Step 2 – Edge Orientation Now that you understand corner orientation, edge orientation should be a walk in the park.  In some ways, edge orientation is easier and harder than corner orientation.  It is easier because an edge can only have two possible orientations, correct (remembered by 0) or incorrect (remembered by 1), rather than three possible orientations on a corner.  It is also harder though because instead of remembering a pattern of seven (corners), you need to memorize a pattern of eleven (edges), and an edge is not as easy to recognize whether or not it is oriented.  Since there are only two ways an edge can be oriented, you only need to memorize one algorithm for edge orientation.  This algorithm uses new notation that I have not explained yet, so I will write the algorithm, and then explain the notation.   The algorithm is:  M’ T M’ T M’ T2 M T M T M T2 You are obviously familiar with T and T2, but not M.  M is known as a ‘slice’ move.  A slice is basically the middle layer.  The M slice is the layer between the left and right layers.  The difference between M and M’ you should know is that M is 90 degrees clockwise and M’ is 90 degrees counterclockwise.  But it is in the middle layer, so how do you know which way is clockwise and which is counterclockwise?  The answer is that M is 90 degrees clockwise relative to the right face, and M’ is 90 degrees counterclockwise relative to the right face.  Put simply, R is the same direction as M and R’ is the same direction as M’.   The algorithm switches the orientation of the TF (top front) edge and TB edge, as shown below.     Now I will explain how to recognize whether or not an edge is oriented.  These rules are quite a bit more complicated than corner orientation rules.  Here they are: An edge is oriented correctly if: -          It contains a yellow or white sticker in the top layer or bottom layer of the cube and the yellow or white sticker is on the top face or bottom face. -          It contains a blue or green sticker in the top layer or bottom layer of the cube and the blue or green sticker is NOT on the top face or bottom face. -          It contains a yellow or white sticker in the middle layer of the cube and the yellow or white sticker is on the front face or back face. -          It contains a blue or green sticker in the middle layer of the cube and the blue or green sticker is NOT on the front face or back face.   The concept of edge orientation is very similar to that of corner orientation.  This time you memorize a pattern with eleven edges, and the edge that you don’t need to remember the orientation of is the TF edge.  You can memorize the pattern in any order you want, but I think this is the easiest way to remember them: TR, TB, TL, FL, FR, BR, BL, DF, DR, DB, DL.  An example of a pattern you might get would be:  1     0     1     1    0     1     0     0      1      1     0 Each number corresponds to the orientation of each edge.   Since the TF edge is the edge that you don’t need to remember the orientation of, that is the edge that you won’t be moving for edge orientation, and when you need to orient an edge, you move that edge to the position of the TB edge, without affecting the TF edge.  I’m not going to explain edge orientation nearly as much as corner orientation because edge orientation should be much easier to understand if you already understand corner orientation.   It is still the same idea.  If an edge is oriented correctly, you simply skip that piece, but if it is oriented incorrectly, you need to do the setup move in order to move that edge to the TB edge slot without affecting the TF slot, do the algorithm, and then do the inverse of the setup move.  Here is a list of the setup moves and their inverses for edge orientation: -          TF edge – (not used) -          TR edge – R B                                inverse – B’ R’ -          TB edge – none (It’s already in the TB slot) -          TL edge – L’ B’                              inverse – B L -          FL edge – L2 B’                             inverse – B L2 -          FR edge – R2 B                             inverse – B’ R2 -          BR edge – B                                   inverse – B’ -          BL edge – B’                                  inverse – B -          DF edge – D2 B2                          inverse – B2 D2 -          DR edge – R’ B                             inverse – B’ R -          DB edge – B2                                inverse – B2 -          DL edge – L B’                              inverse – B L’   Some final thoughts on both corner orientation and edge orientation: My best piece of advice is to do it with your eyes open several times until you are comfortable with doing it with your eyes open.  Altogether, you will be memorizing a pattern with eighteen numbers (seven from corner orientation and eleven from edge orientation).  Try doing corner orientation with your eyes closed.  Then try doing edge orientation with your eyes closed.  Then try to do both with your eyes closed.  If you can do that, congratulations.  You’re halfway there.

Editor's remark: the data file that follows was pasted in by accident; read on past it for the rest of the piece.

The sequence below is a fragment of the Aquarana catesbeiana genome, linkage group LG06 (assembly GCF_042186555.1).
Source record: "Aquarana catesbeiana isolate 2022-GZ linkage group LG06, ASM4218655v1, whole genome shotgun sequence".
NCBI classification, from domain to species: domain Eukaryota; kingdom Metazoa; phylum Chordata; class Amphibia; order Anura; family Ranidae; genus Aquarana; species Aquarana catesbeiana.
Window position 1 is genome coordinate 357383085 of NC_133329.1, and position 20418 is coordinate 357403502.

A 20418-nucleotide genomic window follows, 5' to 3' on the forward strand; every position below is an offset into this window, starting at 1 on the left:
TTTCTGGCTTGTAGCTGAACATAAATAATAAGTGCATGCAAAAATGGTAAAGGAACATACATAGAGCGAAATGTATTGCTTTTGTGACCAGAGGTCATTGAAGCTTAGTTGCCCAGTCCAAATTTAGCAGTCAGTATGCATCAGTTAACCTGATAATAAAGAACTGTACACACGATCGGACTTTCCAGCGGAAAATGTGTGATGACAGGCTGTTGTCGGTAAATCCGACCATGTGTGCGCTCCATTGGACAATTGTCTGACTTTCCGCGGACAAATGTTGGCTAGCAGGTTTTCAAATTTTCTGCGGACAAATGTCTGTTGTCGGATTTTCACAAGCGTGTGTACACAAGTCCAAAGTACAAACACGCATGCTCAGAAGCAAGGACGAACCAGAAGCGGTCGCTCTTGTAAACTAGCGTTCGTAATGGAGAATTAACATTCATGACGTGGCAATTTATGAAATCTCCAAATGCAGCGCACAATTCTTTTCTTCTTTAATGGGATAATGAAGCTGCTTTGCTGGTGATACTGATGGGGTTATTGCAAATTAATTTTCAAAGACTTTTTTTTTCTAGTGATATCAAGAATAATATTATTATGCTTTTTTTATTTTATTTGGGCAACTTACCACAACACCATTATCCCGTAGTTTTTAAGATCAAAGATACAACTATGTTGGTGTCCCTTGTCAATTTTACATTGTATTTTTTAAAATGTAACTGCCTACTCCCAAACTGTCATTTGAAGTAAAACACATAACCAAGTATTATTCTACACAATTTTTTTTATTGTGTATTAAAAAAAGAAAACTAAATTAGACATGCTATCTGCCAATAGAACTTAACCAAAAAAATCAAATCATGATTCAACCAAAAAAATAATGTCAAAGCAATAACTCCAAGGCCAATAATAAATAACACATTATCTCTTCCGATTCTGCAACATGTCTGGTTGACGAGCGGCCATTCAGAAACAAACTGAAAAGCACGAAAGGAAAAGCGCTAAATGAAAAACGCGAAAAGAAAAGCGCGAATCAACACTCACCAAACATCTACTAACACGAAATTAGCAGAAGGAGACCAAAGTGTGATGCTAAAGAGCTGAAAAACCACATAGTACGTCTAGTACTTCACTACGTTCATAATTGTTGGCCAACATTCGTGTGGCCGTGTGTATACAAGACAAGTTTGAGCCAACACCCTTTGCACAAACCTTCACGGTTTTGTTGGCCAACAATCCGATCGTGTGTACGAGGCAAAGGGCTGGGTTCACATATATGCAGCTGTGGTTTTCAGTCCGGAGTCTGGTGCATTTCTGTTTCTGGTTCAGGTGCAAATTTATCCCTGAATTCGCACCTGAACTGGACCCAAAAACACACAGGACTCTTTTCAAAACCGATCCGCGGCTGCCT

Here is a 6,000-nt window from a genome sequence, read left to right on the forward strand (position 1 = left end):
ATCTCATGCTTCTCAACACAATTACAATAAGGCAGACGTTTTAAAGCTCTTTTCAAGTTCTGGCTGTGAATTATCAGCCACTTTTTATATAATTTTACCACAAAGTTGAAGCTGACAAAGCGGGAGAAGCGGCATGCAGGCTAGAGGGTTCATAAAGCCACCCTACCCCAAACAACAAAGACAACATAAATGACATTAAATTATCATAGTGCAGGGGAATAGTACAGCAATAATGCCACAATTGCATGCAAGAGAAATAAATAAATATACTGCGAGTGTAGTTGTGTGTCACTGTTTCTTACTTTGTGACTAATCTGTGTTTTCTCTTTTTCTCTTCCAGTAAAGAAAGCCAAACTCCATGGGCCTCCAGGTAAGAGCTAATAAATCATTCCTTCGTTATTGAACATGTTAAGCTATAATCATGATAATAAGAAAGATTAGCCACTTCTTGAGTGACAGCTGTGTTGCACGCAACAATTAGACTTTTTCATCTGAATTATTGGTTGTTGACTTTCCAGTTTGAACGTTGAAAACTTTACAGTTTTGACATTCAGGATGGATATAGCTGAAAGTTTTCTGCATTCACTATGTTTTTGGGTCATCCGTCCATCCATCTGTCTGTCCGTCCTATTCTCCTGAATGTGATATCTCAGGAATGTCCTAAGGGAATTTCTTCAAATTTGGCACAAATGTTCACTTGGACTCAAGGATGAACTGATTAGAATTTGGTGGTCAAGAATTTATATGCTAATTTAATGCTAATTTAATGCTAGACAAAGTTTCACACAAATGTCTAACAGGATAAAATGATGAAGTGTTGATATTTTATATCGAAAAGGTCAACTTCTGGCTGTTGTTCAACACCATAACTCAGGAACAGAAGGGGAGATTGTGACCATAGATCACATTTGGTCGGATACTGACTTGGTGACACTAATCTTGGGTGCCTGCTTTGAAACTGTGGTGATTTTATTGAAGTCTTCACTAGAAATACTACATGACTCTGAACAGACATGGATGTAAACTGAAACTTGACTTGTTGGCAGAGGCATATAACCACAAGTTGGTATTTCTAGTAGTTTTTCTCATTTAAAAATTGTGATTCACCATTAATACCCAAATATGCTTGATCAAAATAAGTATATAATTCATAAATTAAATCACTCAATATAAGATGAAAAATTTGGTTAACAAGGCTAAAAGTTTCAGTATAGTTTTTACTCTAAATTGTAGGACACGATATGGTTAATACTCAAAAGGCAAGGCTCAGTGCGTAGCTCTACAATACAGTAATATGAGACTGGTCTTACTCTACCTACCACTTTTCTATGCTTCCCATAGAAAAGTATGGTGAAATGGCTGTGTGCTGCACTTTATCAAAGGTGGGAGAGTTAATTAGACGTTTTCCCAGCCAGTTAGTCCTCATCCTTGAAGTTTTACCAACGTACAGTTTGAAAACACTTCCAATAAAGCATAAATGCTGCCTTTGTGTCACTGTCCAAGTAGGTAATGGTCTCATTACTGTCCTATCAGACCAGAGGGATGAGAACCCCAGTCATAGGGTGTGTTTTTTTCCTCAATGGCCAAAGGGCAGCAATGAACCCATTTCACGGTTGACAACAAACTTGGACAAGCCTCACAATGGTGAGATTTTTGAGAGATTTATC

Step 4 – Edge Permutation This step is very similar to corner permutation; therefore I won’t be taking nearly as much time to explain it.  As mentioned before, this step uses the same algorithm as corner permutation.  I’ll type it here again so that you don’t have to keep on scrolling back up to see it:  R T R’ T’ R’ F R2 T’ R’ T’ R T R’ F’ This uses the same principle as corner permutation.  You need to memorize a pattern in the order of which the edges need to be permuted.  I suggest doing this pattern using numbers.  Here are the numbers I use: -          TF edge – 1 -          TR edge – 2 -          TB edge – 3 -          TL edge – 4 -          FL edge – 5 -          FR edge – 6 -          BR edge – 7 -          BL edge – 8 -          DF edge – 9 -          DR edge – 10 -          DB edge – 11 -          DL edge – 12 This time, coincidentally, the number 2 is never included in a pattern, just like the number 2 wasn’t included in corner permutation.  And this time, if an edge needs to be permuted, you do a setup move in order to move it to the TL edge (slot 4), do the algorithm, and then do the inverse of the setup move.  Literally everything else about edge permutation is like that of corner permutation.  Just like corner permutation, if you need to start a second pattern, just start the pattern right after the first pattern, and then put the first number in the second pattern at the end of the second pattern.  That’s basically it.  The only thing you need now are the setup moves and their inverses for edge permutation, which I have here listed below.  Before I do that, there is one type of notation that you haven’t seen yet, which I will first explain, and then have a list of the setup moves and inverses.   You now need to learn a new type of “slice” move.  This slice move is notated by E.  The E slice is the layer between the top layer and bottom layer.  The difference between E and E’ is that E is the same direction as T and E’ is the same direction as T’.   Now that you know this new type of slice move, here are the setup moves and their inverses: -          Edge 1 – F E L’ F’                      inverse – F L E’ F’ -          Edge 2 – (not used) -          Edge 3 – B’ E’ L B                     inverse – B’ L’ E B -          Edge 4 – none (already in the TL slot) -          Edge 5 – L’                                 inverse – L -          Edge 6 – E2 L                            inverse – L’ E2 -          Edge 7 – E2 L’                           inverse – L E2 -          Edge 8 – L                                  inverse – L’ -          Edge 9 – D’ L2                          inverse – L2 D -          Edge 10 – D2 L2                       inverse – L2 D2 -          Edge 11 – D L2                         inverse – D’ L2 -          Edge 12 – L2                             inverse – L2